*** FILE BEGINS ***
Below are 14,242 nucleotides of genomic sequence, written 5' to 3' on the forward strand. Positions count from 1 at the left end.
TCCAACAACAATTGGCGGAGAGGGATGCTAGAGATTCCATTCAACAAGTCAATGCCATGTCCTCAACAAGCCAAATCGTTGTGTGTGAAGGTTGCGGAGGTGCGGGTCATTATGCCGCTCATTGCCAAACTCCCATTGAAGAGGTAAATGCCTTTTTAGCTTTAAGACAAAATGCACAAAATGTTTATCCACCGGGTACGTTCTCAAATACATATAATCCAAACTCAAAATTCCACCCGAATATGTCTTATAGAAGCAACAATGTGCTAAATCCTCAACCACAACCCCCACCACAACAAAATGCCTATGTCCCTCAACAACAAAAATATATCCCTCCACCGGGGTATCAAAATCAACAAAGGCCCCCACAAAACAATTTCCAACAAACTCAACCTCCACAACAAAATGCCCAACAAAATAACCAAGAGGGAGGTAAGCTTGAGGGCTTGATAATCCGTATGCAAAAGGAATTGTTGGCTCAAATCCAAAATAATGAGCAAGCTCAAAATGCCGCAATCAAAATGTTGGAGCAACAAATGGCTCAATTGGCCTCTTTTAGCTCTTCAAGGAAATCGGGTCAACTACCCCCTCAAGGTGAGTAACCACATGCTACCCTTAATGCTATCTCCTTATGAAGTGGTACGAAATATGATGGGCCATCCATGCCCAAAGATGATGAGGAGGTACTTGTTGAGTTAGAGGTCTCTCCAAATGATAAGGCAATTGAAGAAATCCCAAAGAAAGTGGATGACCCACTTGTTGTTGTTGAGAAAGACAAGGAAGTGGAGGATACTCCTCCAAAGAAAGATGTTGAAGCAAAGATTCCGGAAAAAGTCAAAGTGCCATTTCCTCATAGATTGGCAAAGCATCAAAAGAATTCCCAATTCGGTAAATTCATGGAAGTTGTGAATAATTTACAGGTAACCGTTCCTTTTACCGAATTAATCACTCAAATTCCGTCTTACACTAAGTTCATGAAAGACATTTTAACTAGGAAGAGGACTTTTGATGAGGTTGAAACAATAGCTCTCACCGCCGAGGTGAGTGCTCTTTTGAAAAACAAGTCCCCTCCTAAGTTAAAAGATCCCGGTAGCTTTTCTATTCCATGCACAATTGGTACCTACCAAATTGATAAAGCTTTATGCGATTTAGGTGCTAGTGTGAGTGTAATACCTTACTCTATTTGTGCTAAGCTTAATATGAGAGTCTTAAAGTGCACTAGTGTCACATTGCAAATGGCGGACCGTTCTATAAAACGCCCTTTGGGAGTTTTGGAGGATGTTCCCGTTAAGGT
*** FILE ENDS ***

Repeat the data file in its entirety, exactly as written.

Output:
Below are 14,242 nucleotides of genomic sequence, written 5' to 3' on the forward strand. Positions count from 1 at the left end.
TCCAACAACAATTGGCGGAGAGGGATGCTAGAGATTCCATTCAACAAGTCAATGCCATGTCCTCAACAAGCCAAATCGTTGTGTGTGAAGGTTGCGGAGGTGCGGGTCATTATGCCGCTCATTGCCAAACTCCCATTGAAGAGGTAAATGCCTTTTTAGCTTTAAGACAAAATGCACAAAATGTTTATCCACCGGGTACGTTCTCAAATACATATAATCCAAACTCAAAATTCCACCCGAATATGTCTTATAGAAGCAACAATGTGCTAAATCCTCAACCACAACCCCCACCACAACAAAATGCCTATGTCCCTCAACAACAAAAATATATCCCTCCACCGGGGTATCAAAATCAACAAAGGCCCCCACAAAACAATTTCCAACAAACTCAACCTCCACAACAAAATGCCCAACAAAATAACCAAGAGGGAGGTAAGCTTGAGGGCTTGATAATCCGTATGCAAAAGGAATTGTTGGCTCAAATCCAAAATAATGAGCAAGCTCAAAATGCCGCAATCAAAATGTTGGAGCAACAAATGGCTCAATTGGCCTCTTTTAGCTCTTCAAGGAAATCGGGTCAACTACCCCCTCAAGGTGAGTAACCACATGCTACCCTTAATGCTATCTCCTTATGAAGTGGTACGAAATATGATGGGCCATCCATGCCCAAAGATGATGAGGAGGTACTTGTTGAGTTAGAGGTCTCTCCAAATGATAAGGCAATTGAAGAAATCCCAAAGAAAGTGGATGACCCACTTGTTGTTGTTGAGAAAGACAAGGAAGTGGAGGATACTCCTCCAAAGAAAGATGTTGAAGCAAAGATTCCGGAAAAAGTCAAAGTGCCATTTCCTCATAGATTGGCAAAGCATCAAAAGAATTCCCAATTCGGTAAATTCATGGAAGTTGTGAATAATTTACAGGTAACCGTTCCTTTTACCGAATTAATCACTCAAATTCCGTCTTACACTAAGTTCATGAAAGACATTTTAACTAGGAAGAGGACTTTTGATGAGGTTGAAACAATAGCTCTCACCGCCGAGGTGAGTGCTCTTTTGAAAAACAAGTCCCCTCCTAAGTTAAAAGATCCCGGTAGCTTTTCTATTCCATGCACAATTGGTACCTACCAAATTGATAAAGCTTTATGCGATTTAGGTGCTAGTGTGAGTGTAATACCTTACTCTATTTGTGCTAAGCTTAATATGAGAGTCTTAAAGTGCACTAGTGTCACATTGCAAATGGCGGACCGTTCTATAAAACGCCCTTTGGGAGTTTTGGAGGATGTTCCCGTTAAGGT